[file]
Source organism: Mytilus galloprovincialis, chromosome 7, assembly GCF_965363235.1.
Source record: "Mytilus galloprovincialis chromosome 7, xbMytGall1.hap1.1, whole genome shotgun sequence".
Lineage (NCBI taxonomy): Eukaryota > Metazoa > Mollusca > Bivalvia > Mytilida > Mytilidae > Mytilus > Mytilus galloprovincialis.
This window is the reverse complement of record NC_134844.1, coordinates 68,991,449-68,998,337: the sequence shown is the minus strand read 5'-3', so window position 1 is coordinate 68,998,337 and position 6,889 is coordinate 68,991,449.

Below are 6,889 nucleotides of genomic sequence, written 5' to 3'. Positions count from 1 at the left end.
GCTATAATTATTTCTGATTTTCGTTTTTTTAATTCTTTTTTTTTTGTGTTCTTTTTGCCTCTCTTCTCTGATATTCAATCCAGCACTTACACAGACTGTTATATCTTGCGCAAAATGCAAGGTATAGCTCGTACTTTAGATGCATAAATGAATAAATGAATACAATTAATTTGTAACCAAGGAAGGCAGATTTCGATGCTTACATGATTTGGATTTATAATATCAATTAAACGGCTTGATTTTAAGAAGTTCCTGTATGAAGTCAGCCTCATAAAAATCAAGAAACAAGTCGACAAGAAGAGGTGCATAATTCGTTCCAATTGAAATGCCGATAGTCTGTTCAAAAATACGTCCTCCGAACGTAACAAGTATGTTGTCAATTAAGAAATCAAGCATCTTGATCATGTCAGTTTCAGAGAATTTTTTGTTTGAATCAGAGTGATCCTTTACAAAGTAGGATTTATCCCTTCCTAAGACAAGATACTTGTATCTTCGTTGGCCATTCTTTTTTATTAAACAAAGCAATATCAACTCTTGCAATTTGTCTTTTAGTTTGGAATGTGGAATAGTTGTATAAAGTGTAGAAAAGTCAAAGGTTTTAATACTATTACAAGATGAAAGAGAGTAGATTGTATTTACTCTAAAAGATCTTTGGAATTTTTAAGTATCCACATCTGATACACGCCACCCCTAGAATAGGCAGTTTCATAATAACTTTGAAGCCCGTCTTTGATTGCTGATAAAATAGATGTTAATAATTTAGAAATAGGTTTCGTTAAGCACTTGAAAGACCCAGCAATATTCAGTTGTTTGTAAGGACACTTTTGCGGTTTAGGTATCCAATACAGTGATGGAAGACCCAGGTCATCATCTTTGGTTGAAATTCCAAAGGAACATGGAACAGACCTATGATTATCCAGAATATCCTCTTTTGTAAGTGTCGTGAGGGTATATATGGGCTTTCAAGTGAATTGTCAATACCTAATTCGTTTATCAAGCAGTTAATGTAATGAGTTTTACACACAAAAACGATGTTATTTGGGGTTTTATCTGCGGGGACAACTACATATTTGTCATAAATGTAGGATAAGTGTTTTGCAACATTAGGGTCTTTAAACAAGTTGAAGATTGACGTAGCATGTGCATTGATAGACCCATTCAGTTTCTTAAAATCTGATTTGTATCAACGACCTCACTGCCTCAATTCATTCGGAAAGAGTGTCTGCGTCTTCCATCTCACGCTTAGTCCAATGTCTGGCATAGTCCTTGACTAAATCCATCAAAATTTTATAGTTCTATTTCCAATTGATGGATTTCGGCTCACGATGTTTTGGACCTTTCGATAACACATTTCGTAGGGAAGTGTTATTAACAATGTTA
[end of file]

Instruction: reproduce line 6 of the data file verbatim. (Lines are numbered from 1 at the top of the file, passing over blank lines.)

GCTATAATTATTTCTGATTTTCGTTTTTTTAATTCTTTTTTTTTTGTGTTCTTTTTGCCTCTCTTCTCTGATATTCAATCCAGCACTTACACAGACTGTTATATCTTGCGCAAAATGCAAGGTATAGCTCGTACTTTAGATGCATAAATGAATAAATGAATACAATTAATTTGTAACCAAGGAAGGCAGATTTCGATGCTTACATGATTTGGATTTATAATATCAATTAAACGGCTTGATTTTAAGAAGTTCCTGTATGAAGTCAGCCTCATAAAAATCAAGAAACAAGTCGACAAGAAGAGGTGCATAATTCGTTCCAATTGAAATGCCGATAGTCTGTTCAAAAATACGTCCTCCGAACGTAACAAGTATGTTGTCAATTAAGAAATCAAGCATCTTGATCATGTCAGTTTCAGAGAATTTTTTGTTTGAATCAGAGTGATCCTTTACAAAGTAGGATTTATCCCTTCCTAAGACAAGATACTTGTATCTTCGTTGGCCATTCTTTTTTATTAAACAAAGCAATATCAACTCTTGCAATTTGTCTTTTAGTTTGGAATGTGGAATAGTTGTATAAAGTGTAGAAAAGTCAAAGGTTTTAATACTATTACAAGATGAAAGAGAGTAGATTGTATTTACTCTAAAAGATCTTTGGAATTTTTAAGTATCCACATCTGATACACGCCACCCCTAGAATAGGCAGTTTCATAATAACTTTGAAGCCCGTCTTTGATTGCTGATAAAATAGATGTTAATAATTTAGAAATAGGTTTCGTTAAGCACTTGAAAGACCCAGCAATATTCAGTTGTTTGTAAGGACACTTTTGCGGTTTAGGTATCCAATACAGTGATGGAAGACCCAGGTCATCATCTTTGGTTGAAATTCCAAAGGAACATGGAACAGACCTATGATTATCCAGAATATCCTCTTTTGTAAGTGTCGTGAGGGTATATATGGGCTTTCAAGTGAATTGTCAATACCTAATTCGTTTATCAAGCAGTTAATGTAATGAGTTTTACACACAAAAACGATGTTATTTGGGGTTTTATCTGCGGGGACAACTACATATTTGTCATAAATGTAGGATAAGTGTTTTGCAACATTAGGGTCTTTAAACAAGTTGAAGATTGACGTAGCATGTGCATTGATAGACCCATTCAGTTTCTTAAAATCTGATTTGTATCAACGACCTCACTGCCTCAATTCATTCGGAAAGAGTGTCTGCGTCTTCCATCTCACGCTTAGTCCAATGTCTGGCATAGTCCTTGACTAAATCCATCAAAATTTTATAGTTCTATTTCCAATTGATGGATTTCGGCTCACGATGTTTTGGACCTTTCGATAACACATTTCGTAGGGAAGTGTTATTAACAATGTTA